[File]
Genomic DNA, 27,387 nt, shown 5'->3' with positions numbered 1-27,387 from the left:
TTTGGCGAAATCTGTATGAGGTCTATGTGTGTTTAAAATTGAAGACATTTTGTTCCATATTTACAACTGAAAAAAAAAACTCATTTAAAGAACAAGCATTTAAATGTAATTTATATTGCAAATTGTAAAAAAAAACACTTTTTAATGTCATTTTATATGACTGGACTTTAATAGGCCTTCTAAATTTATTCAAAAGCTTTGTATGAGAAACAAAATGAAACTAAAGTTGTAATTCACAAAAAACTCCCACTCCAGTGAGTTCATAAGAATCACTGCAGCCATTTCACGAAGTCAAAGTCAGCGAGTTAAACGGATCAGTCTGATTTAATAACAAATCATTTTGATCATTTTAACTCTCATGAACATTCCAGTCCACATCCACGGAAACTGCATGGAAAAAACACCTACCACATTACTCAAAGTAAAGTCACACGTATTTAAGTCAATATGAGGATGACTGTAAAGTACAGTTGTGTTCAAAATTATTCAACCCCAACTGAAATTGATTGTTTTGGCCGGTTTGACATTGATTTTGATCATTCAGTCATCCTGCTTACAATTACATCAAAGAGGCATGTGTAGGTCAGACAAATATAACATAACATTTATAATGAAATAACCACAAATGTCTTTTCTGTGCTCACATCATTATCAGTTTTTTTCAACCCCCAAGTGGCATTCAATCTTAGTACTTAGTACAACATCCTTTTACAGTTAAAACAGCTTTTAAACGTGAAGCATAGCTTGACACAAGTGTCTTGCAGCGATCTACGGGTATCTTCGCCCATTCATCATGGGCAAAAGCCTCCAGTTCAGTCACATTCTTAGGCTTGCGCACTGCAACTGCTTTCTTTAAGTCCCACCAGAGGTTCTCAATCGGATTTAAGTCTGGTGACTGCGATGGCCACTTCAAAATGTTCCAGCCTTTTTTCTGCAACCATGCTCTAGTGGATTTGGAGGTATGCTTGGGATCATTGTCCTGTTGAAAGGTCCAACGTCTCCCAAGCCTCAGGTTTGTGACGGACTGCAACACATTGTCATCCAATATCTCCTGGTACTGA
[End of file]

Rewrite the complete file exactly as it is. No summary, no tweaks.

Genomic DNA, 27,387 nt, shown 5'->3' with positions numbered 1-27,387 from the left:
TTTGGCGAAATCTGTATGAGGTCTATGTGTGTTTAAAATTGAAGACATTTTGTTCCATATTTACAACTGAAAAAAAAAACTCATTTAAAGAACAAGCATTTAAATGTAATTTATATTGCAAATTGTAAAAAAAAACACTTTTTAATGTCATTTTATATGACTGGACTTTAATAGGCCTTCTAAATTTATTCAAAAGCTTTGTATGAGAAACAAAATGAAACTAAAGTTGTAATTCACAAAAAACTCCCACTCCAGTGAGTTCATAAGAATCACTGCAGCCATTTCACGAAGTCAAAGTCAGCGAGTTAAACGGATCAGTCTGATTTAATAACAAATCATTTTGATCATTTTAACTCTCATGAACATTCCAGTCCACATCCACGGAAACTGCATGGAAAAAACACCTACCACATTACTCAAAGTAAAGTCACACGTATTTAAGTCAATATGAGGATGACTGTAAAGTACAGTTGTGTTCAAAATTATTCAACCCCAACTGAAATTGATTGTTTTGGCCGGTTTGACATTGATTTTGATCATTCAGTCATCCTGCTTACAATTACATCAAAGAGGCATGTGTAGGTCAGACAAATATAACATAACATTTATAATGAAATAACCACAAATGTCTTTTCTGTGCTCACATCATTATCAGTTTTTTTCAACCCCCAAGTGGCATTCAATCTTAGTACTTAGTACAACATCCTTTTACAGTTAAAACAGCTTTTAAACGTGAAGCATAGCTTGACACAAGTGTCTTGCAGCGATCTACGGGTATCTTCGCCCATTCATCATGGGCAAAAGCCTCCAGTTCAGTCACATTCTTAGGCTTGCGCACTGCAACTGCTTTCTTTAAGTCCCACCAGAGGTTCTCAATCGGATTTAAGTCTGGTGACTGCGATGGCCACTTCAAAATGTTCCAGCCTTTTTTCTGCAACCATGCTCTAGTGGATTTGGAGGTATGCTTGGGATCATTGTCCTGTTGAAAGGTCCAACGTCTCCCAAGCCTCAGGTTTGTGACGGACTGCAACACATTGTCATCCAATATCTCCTGGTACTGA